OSHA requires employers to comply with existing safety and health standards and regulations promulgated by OSHA or by a state with an OSHA-approved state plan. In addition, the Act’s General Duty Clause, Section 5(a)(1), requires employers to provide their employees with a workplace free from recognized hazards likely to cause death or serious physical harm.
OSHA recently issued a thorough set of recommendations and guidelines for employers to consult when preparing workplaces for the effects of COVID-19. In the introduction, OSHA notes that the guidelines are advisory except to the extent that any such guideline refers to or summarizes existing OSHA standards and requirements.
Given OSHA’s existing requirements and recent guidance, employers should consult the CDC recommendations (summarized below) for returning employees to work and should also consider implementing additional protective measures in the workplace, such as:
Require employees to practice social distancing at work (e.g., staying at least six feet apart, limiting the number of occupants in offices and/or elevators, requiring office doors to remain closed when occupied, closing lunch and break areas, restricting occupancy and spacing, etc.).
Staggered arrival and departure times and/or work hours.
Closing certain stalls/urinals in the restroom to create adequate distance between individuals.
Limit one person to a vehicle, if possible.
Install high-efficiency filters and increase ventilation rates in the workplace.
Designate one person to clock employees in and out of work or record their arrival and departure times if clocking in would otherwise require employees to be in close contact with each other or to touch the same equipment. Forbid sharing of headsets, refrigerators, microwaves, computers, tools, etc.
Prop open doors to reduce touching of handles.
Install glass or plexiglass barriers where people have to meet to talk and exchange documents or materials (i.e., at secretarial work stations, customer service desks, etc.).
New COVID-19 Poster from OSHA
OSHA has issued a new poster listing steps all workplaces can take to reduce the risk of exposure to coronavirus. The new poster is available for download in English or Spanish. The poster highlights 10 infection prevention measures every employer can implement to protect workers’ safety and health during the coronavirus pandemic, including encouraging sick workers to stay home; establishing flexible worksites and staggered work shifts; discouraging workers from using other workers’ phones, desks and other work equipment; and using Environmental Protection Agency-approved cleaning chemicals with label claims against the coronavirus.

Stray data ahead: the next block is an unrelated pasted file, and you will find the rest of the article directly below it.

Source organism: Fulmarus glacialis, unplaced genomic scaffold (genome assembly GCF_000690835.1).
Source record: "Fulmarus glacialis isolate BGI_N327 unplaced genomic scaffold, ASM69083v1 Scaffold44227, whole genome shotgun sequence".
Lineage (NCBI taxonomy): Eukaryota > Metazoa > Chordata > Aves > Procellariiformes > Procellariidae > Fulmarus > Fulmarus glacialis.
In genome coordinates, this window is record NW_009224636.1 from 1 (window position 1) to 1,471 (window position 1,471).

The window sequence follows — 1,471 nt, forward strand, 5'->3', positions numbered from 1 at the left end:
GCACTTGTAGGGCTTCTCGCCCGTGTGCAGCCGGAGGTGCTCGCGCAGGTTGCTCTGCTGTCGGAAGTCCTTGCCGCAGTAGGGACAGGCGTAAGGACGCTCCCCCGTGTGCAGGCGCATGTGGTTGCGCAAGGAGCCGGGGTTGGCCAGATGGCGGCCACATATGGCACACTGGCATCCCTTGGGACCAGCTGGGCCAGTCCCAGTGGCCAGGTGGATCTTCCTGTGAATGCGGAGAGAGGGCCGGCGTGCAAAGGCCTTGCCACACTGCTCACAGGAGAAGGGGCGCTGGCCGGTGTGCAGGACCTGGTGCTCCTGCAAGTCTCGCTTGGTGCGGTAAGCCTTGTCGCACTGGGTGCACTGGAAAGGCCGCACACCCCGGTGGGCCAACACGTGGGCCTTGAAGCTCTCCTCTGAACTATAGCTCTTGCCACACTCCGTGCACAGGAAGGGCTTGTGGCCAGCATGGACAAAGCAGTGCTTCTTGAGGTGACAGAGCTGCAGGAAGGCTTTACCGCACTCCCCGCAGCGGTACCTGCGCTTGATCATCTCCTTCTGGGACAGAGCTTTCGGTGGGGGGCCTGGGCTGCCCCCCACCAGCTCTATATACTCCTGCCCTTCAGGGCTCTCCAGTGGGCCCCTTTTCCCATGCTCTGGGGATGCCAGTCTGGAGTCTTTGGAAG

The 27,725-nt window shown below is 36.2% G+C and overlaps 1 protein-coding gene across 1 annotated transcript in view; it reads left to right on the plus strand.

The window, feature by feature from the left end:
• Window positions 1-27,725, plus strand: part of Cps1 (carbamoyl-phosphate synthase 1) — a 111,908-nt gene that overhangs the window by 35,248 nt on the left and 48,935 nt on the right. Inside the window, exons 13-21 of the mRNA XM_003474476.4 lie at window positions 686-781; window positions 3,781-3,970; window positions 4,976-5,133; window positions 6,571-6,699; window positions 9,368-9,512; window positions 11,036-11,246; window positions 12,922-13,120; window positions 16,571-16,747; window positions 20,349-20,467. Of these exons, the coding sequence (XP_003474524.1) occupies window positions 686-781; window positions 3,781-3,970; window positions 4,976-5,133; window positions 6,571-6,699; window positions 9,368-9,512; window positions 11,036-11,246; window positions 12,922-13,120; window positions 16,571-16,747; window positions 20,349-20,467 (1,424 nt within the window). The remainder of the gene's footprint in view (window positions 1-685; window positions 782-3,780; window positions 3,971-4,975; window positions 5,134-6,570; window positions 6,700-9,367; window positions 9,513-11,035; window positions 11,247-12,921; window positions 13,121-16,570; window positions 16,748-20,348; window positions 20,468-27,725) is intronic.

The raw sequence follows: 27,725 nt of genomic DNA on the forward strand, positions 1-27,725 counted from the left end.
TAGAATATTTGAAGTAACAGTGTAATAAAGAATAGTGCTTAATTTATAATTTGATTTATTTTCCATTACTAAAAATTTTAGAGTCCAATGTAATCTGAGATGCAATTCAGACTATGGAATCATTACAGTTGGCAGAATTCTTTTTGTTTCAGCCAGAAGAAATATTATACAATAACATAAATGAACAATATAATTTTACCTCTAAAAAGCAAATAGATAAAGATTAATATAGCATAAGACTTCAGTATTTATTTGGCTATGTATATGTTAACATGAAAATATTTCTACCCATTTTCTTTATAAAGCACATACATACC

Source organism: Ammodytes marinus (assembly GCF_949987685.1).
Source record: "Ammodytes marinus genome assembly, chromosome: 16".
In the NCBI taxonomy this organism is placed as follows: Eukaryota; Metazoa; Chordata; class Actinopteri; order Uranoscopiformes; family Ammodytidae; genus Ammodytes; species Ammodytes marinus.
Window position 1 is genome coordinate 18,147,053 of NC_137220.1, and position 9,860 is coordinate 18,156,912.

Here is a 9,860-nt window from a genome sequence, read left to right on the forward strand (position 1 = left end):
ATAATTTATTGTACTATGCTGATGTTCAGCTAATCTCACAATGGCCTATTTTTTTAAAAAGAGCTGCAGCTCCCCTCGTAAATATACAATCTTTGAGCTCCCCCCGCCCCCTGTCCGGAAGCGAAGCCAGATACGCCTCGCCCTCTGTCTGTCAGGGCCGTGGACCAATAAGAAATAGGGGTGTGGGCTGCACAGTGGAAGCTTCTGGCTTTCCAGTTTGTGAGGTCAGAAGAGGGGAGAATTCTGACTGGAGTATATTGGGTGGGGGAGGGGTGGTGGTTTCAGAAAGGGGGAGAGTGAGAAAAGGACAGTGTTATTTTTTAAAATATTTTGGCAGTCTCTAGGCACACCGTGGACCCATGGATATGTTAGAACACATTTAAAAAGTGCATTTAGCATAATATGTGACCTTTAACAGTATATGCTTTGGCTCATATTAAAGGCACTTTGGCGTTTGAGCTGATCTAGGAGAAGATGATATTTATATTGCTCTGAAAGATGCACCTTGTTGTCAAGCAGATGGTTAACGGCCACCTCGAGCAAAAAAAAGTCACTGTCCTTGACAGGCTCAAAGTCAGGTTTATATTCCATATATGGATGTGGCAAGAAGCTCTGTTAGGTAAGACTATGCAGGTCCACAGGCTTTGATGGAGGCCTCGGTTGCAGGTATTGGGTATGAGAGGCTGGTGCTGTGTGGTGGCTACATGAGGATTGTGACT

While posting this poster is not mandatory, it may assist the employer in showing that it took good-faith steps to comply with OSHA’s workplace safety requirements (as discussed further below).
Good Faith Efforts to Comply with OSHA Standards
In guidance issued on April 16, OSHA stated that it will evaluate whether an employer made good faith efforts to comply with applicable OSHA standards by thoroughly exploring all options to comply. An employer should be able to demonstrate a good faith attempt to meet the applicable requirements as soon as possible following the re-opening of the workplace. Where the employer cannot demonstrate its good faith efforts to comply, a citation may be issued. Note further that on April 13, OSHA issued an enforcement plan, emphasizing that the most current CDC guidance should be consulted in assessing potential workplace hazards and evaluating the adequacy of an employer’s protective measures for workers. This further underlines the importance of an employer staying up-to-date on guidance issued by OSHA, the EEOC and the CDC, along with that of state and local governments and public health agencies.
CDC Guidance on Workplace Health and Safety
The CDC has issued a significant amount of guidance regarding how businesses and employers should respond to the pandemic. Some key points concerning workplace safety and cleaning and disinfecting are as follows: